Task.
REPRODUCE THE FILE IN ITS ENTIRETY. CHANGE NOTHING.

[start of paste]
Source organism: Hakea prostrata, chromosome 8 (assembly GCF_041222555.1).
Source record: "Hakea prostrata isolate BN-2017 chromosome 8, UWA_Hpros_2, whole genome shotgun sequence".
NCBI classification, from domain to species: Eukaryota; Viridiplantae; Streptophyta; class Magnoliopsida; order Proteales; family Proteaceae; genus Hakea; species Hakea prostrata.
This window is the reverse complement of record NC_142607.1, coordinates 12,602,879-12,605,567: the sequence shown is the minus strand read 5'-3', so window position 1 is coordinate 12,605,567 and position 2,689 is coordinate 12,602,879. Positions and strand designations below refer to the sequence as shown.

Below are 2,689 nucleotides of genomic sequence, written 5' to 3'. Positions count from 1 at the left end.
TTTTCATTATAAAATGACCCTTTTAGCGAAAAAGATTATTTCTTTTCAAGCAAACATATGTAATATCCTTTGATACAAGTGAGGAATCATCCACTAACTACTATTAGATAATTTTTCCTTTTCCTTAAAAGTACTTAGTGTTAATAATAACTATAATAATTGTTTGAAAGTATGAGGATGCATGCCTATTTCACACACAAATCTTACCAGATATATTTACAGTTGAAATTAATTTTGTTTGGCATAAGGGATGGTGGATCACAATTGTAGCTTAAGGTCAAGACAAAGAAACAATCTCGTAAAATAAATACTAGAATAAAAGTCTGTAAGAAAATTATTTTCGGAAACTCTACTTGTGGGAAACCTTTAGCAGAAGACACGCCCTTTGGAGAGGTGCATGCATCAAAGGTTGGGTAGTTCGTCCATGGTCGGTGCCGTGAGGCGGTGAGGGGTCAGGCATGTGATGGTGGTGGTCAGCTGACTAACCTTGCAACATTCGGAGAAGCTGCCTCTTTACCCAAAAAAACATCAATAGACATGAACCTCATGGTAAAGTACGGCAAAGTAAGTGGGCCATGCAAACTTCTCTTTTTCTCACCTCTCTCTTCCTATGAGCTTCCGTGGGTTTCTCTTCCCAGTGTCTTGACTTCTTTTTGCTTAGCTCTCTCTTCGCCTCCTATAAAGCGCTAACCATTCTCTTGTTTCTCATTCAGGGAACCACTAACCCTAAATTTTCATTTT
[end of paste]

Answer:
Source organism: Hakea prostrata, chromosome 8 (assembly GCF_041222555.1).
Source record: "Hakea prostrata isolate BN-2017 chromosome 8, UWA_Hpros_2, whole genome shotgun sequence".
NCBI classification, from domain to species: Eukaryota; Viridiplantae; Streptophyta; class Magnoliopsida; order Proteales; family Proteaceae; genus Hakea; species Hakea prostrata.
This window is the reverse complement of record NC_142607.1, coordinates 12,602,879-12,605,567: the sequence shown is the minus strand read 5'-3', so window position 1 is coordinate 12,605,567 and position 2,689 is coordinate 12,602,879. Positions and strand designations below refer to the sequence as shown.

Below are 2,689 nucleotides of genomic sequence, written 5' to 3'. Positions count from 1 at the left end.
TTTTCATTATAAAATGACCCTTTTAGCGAAAAAGATTATTTCTTTTCAAGCAAACATATGTAATATCCTTTGATACAAGTGAGGAATCATCCACTAACTACTATTAGATAATTTTTCCTTTTCCTTAAAAGTACTTAGTGTTAATAATAACTATAATAATTGTTTGAAAGTATGAGGATGCATGCCTATTTCACACACAAATCTTACCAGATATATTTACAGTTGAAATTAATTTTGTTTGGCATAAGGGATGGTGGATCACAATTGTAGCTTAAGGTCAAGACAAAGAAACAATCTCGTAAAATAAATACTAGAATAAAAGTCTGTAAGAAAATTATTTTCGGAAACTCTACTTGTGGGAAACCTTTAGCAGAAGACACGCCCTTTGGAGAGGTGCATGCATCAAAGGTTGGGTAGTTCGTCCATGGTCGGTGCCGTGAGGCGGTGAGGGGTCAGGCATGTGATGGTGGTGGTCAGCTGACTAACCTTGCAACATTCGGAGAAGCTGCCTCTTTACCCAAAAAAACATCAATAGACATGAACCTCATGGTAAAGTACGGCAAAGTAAGTGGGCCATGCAAACTTCTCTTTTTCTCACCTCTCTCTTCCTATGAGCTTCCGTGGGTTTCTCTTCCCAGTGTCTTGACTTCTTTTTGCTTAGCTCTCTCTTCGCCTCCTATAAAGCGCTAACCATTCTCTTGTTTCTCATTCAGGGAACCACTAACCCTAAATTTTCATTTT